Dai Greene celebrates winning the 400m hurdles in Barcelona at the weekend
Wales' European 400m hurdles champion Dai Greene says winning gold at the Commonwealth Games in October will be tougher than his triumph in Barcelona.
The Swansea Harrier led a Welsh one-two at the weekend with Rhys Williams taking silver in the Catalan city.
But on 2010 times, Williams would trail seven places behind Greene at the 2010 Delhi Commonwealth Games.
Greene said: "We'll both be challenging for medals and it will be a little bit tougher than it was at the Europeans."
Greene clocked a personal best time of 48.12 seconds in Barcelona with Williams second in 48.96.
But according to International Association of Athletics Federations (IAAF) rankings, this year Commonwealth rivals from the Caribbean, South Africa and Nigeria have run faster than Williams.
I fully expect the winning time might be a sub-48 - that's what it's going to take to win the gold medal in my mind
Dai Greene looks ahead to the Commonwealth Games
They are Dominican Republic's Felix Sanchez (48.17), Trinidad's Jehue Gordon (48.47), Jamaicans Leford Green (48.47) and Isa Phillips (48.68), South African LJ van Zyl (48.87) and Nigeria's Amaechi Morton (48.94).
Greene says those standards ensure what lies ahead in India will make for compelling competition.
He said: "I fully expect the winning time might be a sub-48 - that's what it's going to take to win the gold medal in my mind.
"There are South Africans who have run 48s and 47s in the past and the Caribbean countries - there's a lot more strength in depth there in the Commonwealth than there is in Europe.
"There are more people running sub-49 and sub-48.5. There are some Jamaicans knocking out some great times so it will be a lot tougher there.
"I think I can go two or three-tenths faster at the most. It's just a case of getting it right on the day, really.
"With my event there are so many different variables that can go wrong, it's just a case of practice makes perfect and the more races I do, the more chances I'll get of getting a personal best.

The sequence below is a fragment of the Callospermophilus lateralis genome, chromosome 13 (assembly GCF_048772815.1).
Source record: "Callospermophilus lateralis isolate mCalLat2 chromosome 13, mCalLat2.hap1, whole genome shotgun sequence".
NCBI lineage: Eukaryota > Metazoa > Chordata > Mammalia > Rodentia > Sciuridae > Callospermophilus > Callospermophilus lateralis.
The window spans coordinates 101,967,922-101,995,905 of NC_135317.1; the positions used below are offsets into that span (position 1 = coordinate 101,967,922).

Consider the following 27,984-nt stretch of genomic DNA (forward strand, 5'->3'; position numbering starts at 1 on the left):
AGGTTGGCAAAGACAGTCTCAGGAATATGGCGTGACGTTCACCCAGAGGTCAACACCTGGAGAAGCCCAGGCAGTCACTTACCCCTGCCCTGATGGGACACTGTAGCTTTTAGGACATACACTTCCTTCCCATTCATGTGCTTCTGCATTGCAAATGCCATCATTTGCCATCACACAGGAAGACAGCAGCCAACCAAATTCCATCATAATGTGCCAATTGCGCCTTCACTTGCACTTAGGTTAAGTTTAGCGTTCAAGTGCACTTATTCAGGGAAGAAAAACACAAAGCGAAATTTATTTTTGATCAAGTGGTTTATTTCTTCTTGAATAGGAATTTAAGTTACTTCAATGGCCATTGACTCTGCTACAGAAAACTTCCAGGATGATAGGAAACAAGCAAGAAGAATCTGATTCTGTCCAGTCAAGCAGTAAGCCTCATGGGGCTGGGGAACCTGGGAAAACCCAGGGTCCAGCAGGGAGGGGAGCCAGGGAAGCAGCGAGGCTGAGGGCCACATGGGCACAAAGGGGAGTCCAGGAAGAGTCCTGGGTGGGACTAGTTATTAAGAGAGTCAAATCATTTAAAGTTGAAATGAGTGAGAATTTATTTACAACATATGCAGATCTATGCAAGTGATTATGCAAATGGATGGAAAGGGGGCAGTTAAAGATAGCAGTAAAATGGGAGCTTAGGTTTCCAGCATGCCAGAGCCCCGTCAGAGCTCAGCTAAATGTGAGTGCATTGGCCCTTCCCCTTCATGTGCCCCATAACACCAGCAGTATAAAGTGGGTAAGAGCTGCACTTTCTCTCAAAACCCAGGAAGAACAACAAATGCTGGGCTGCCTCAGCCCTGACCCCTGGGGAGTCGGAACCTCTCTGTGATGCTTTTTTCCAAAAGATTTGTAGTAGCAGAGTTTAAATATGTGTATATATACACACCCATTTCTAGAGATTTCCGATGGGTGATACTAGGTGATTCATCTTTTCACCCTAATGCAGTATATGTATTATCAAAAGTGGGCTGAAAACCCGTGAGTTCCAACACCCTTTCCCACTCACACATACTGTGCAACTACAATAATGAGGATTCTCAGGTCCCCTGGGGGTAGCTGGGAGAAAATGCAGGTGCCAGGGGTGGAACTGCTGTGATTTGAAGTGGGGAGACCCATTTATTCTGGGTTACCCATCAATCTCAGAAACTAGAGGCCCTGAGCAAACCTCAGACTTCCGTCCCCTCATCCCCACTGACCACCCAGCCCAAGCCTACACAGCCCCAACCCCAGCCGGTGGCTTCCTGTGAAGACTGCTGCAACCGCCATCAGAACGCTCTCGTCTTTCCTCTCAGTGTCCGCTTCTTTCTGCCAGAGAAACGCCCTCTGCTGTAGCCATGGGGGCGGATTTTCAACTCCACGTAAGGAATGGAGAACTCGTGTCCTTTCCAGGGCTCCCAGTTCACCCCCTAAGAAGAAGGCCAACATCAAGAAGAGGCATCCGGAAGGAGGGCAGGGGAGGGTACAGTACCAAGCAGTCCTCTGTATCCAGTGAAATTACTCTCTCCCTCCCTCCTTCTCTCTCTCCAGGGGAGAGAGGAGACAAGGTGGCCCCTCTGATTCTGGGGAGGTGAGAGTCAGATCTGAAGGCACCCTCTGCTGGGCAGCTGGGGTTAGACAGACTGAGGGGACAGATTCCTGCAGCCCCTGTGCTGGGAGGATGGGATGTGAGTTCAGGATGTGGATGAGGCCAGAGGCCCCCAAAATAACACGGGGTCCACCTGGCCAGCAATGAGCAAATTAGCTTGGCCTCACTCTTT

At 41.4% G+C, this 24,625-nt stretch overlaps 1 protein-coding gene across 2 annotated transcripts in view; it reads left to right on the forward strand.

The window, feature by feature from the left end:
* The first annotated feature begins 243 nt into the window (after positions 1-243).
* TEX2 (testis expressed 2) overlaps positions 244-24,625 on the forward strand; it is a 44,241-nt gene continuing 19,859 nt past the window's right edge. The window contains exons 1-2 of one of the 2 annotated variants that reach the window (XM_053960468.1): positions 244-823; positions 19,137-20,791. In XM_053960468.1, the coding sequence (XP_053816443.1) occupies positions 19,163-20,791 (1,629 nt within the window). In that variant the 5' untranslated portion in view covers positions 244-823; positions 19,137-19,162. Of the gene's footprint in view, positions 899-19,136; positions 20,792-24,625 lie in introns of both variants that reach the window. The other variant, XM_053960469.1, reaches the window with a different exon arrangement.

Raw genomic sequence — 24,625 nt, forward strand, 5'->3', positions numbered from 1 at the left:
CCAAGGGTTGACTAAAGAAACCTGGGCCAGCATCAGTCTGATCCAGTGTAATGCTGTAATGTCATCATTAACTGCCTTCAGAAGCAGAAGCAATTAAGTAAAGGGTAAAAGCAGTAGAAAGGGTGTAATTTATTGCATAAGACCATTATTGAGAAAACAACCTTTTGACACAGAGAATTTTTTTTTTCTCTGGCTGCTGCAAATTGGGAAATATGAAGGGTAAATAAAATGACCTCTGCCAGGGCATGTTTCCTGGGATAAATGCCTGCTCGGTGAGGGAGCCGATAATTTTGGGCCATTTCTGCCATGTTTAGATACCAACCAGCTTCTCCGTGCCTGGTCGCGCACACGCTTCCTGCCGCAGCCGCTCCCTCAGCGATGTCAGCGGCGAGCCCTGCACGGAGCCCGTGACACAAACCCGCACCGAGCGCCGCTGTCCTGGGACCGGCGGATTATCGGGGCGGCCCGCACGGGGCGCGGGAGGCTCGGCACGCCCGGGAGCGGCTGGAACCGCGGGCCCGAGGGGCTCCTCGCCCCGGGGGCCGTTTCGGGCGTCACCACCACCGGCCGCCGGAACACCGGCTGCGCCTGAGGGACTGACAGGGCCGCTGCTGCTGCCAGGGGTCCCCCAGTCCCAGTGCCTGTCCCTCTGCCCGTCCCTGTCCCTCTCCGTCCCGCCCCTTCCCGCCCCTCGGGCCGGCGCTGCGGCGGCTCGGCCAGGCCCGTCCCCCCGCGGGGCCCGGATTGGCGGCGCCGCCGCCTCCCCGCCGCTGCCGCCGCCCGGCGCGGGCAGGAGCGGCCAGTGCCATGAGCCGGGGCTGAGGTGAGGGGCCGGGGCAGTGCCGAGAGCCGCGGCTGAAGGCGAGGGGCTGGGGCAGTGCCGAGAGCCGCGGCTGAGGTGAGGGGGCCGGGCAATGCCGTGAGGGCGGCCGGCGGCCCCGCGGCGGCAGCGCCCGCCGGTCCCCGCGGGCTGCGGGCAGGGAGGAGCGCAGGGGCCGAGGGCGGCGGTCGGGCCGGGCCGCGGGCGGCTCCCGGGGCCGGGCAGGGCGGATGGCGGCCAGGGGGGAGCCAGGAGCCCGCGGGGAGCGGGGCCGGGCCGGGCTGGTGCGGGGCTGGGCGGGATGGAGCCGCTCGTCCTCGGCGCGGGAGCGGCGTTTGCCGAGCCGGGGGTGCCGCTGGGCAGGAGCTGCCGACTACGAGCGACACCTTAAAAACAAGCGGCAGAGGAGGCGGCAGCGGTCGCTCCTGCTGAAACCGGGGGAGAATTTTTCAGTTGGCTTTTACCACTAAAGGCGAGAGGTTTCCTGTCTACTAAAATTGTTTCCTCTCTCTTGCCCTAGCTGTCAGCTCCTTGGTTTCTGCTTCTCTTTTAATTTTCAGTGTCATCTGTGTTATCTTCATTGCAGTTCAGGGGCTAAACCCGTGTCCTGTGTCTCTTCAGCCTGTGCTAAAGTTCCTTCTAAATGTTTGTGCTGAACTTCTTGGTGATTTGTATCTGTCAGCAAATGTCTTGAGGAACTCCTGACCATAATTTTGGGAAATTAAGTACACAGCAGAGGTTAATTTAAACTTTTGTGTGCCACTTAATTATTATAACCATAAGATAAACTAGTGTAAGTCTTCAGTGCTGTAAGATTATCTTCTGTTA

"Hopefully I can go to the Commonwealth Games and produce a performance like I did on the weekend.
"That should bring home a medal, really. I'm basically just trying to prepare for that for the next 12 weeks."
Beyond that though, Greene - who finished seventh at last year's World Championships in a time of 48.68 and is sixth in this year's world rankings - is confident he can challenge for a medal at the London Olympics in 2012.
"I am not that far away," he told BBC 5 live. "Silver and bronze at the Worlds last year were won in similar times to what I am running now [American Kerron Clement took gold in Berlin in 47.91, with Puerto Rican Javier Culson winning silver in 48.09 and American Bershawn Jackson bronze in 48.23] .
In a couple of years I would like to think I could drop half-a-second or so
"I am pretty sure in a couple of years I can run a bit faster again and that will put me in a better position to win a medal in London.
"There are always little areas to improve. With my event no race is ever perfect. There are about 160 steps you have to take and they are all calculated beforehand - where each step is going to be, what part of the lane it is going to put me in, and what leg I am going to take each hurdle with.
"I think I could have gone a bit faster in the final in Barcelona if I had had some guys pushing me to the line, running 47 seconds.
"I would have gone a bit faster down the home straight and cut the hurdles a little bit finer perhaps.
"I am still learning the event all the time and in a couple of years I would like to think I could drop half-a-second or so.
"That is my target. I am only 24 now, I have only been in the sport a few years and I have got a good coach and support staff around me. I think I can go a little bit faster this year and with a couple more years of training and experience, I think it is possible."
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